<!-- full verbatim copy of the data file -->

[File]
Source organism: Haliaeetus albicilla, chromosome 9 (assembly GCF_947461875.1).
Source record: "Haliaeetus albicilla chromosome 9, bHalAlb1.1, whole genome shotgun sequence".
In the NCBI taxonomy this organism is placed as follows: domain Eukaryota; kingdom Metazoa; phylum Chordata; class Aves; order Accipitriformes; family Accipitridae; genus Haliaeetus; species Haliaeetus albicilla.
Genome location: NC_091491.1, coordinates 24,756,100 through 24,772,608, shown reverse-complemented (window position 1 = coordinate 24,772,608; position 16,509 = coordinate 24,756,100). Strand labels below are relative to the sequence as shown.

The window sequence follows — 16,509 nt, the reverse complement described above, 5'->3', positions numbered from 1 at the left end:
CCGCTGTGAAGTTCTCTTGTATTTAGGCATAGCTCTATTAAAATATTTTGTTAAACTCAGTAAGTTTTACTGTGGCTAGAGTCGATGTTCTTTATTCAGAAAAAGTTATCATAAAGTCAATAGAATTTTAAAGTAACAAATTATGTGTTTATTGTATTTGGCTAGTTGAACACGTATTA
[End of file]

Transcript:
Source organism: Haliaeetus albicilla, chromosome 9 (assembly GCF_947461875.1).
Source record: "Haliaeetus albicilla chromosome 9, bHalAlb1.1, whole genome shotgun sequence".
In the NCBI taxonomy this organism is placed as follows: domain Eukaryota; kingdom Metazoa; phylum Chordata; class Aves; order Accipitriformes; family Accipitridae; genus Haliaeetus; species Haliaeetus albicilla.
Genome location: NC_091491.1, coordinates 24,756,100 through 24,772,608, shown reverse-complemented (window position 1 = coordinate 24,772,608; position 16,509 = coordinate 24,756,100). Strand labels below are relative to the sequence as shown.

The window sequence follows — 16,509 nt, the reverse complement described above, 5'->3', positions numbered from 1 at the left end:
CCGCTGTGAAGTTCTCTTGTATTTAGGCATAGCTCTATTAAAATATTTTGTTAAACTCAGTAAGTTTTACTGTGGCTAGAGTCGATGTTCTTTATTCAGAAAAAGTTATCATAAAGTCAATAGAATTTTAAAGTAACAAATTATGTGTTTATTGTATTTGGCTAGTTGAACACGTATTA